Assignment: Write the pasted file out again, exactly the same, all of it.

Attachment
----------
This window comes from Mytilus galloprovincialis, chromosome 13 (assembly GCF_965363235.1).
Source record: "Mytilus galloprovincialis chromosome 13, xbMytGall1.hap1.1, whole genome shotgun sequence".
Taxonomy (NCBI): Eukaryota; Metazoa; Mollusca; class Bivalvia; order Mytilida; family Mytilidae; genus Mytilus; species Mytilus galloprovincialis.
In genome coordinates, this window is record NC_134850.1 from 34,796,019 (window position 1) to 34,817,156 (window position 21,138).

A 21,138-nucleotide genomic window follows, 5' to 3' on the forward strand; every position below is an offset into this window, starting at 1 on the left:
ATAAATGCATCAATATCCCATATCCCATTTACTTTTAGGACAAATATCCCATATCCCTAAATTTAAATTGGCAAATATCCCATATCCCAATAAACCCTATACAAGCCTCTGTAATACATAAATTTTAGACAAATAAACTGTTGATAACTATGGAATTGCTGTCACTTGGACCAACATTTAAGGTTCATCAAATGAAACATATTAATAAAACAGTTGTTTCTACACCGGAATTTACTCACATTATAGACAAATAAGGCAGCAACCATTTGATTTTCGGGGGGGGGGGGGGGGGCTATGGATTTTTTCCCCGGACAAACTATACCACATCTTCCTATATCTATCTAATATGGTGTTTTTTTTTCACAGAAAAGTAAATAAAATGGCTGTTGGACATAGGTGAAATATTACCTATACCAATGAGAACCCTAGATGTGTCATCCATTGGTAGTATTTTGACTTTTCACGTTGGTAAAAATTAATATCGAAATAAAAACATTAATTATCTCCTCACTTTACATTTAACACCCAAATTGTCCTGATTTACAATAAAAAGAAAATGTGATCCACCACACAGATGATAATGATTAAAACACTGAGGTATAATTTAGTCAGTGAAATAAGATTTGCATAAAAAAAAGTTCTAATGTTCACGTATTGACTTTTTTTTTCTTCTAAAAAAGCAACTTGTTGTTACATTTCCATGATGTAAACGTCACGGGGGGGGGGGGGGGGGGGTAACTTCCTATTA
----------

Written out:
This window comes from Mytilus galloprovincialis, chromosome 13 (assembly GCF_965363235.1).
Source record: "Mytilus galloprovincialis chromosome 13, xbMytGall1.hap1.1, whole genome shotgun sequence".
Taxonomy (NCBI): Eukaryota; Metazoa; Mollusca; class Bivalvia; order Mytilida; family Mytilidae; genus Mytilus; species Mytilus galloprovincialis.
In genome coordinates, this window is record NC_134850.1 from 34,796,019 (window position 1) to 34,817,156 (window position 21,138).

A 21,138-nucleotide genomic window follows, 5' to 3' on the forward strand; every position below is an offset into this window, starting at 1 on the left:
ATAAATGCATCAATATCCCATATCCCATTTACTTTTAGGACAAATATCCCATATCCCTAAATTTAAATTGGCAAATATCCCATATCCCAATAAACCCTATACAAGCCTCTGTAATACATAAATTTTAGACAAATAAACTGTTGATAACTATGGAATTGCTGTCACTTGGACCAACATTTAAGGTTCATCAAATGAAACATATTAATAAAACAGTTGTTTCTACACCGGAATTTACTCACATTATAGACAAATAAGGCAGCAACCATTTGATTTTCGGGGGGGGGGGGGGGGGCTATGGATTTTTTCCCCGGACAAACTATACCACATCTTCCTATATCTATCTAATATGGTGTTTTTTTTTCACAGAAAAGTAAATAAAATGGCTGTTGGACATAGGTGAAATATTACCTATACCAATGAGAACCCTAGATGTGTCATCCATTGGTAGTATTTTGACTTTTCACGTTGGTAAAAATTAATATCGAAATAAAAACATTAATTATCTCCTCACTTTACATTTAACACCCAAATTGTCCTGATTTACAATAAAAAGAAAATGTGATCCACCACACAGATGATAATGATTAAAACACTGAGGTATAATTTAGTCAGTGAAATAAGATTTGCATAAAAAAAAGTTCTAATGTTCACGTATTGACTTTTTTTTTCTTCTAAAAAAGCAACTTGTTGTTACATTTCCATGATGTAAACGTCACGGGGGGGGGGGGGGGGGGGTAACTTCCTATTA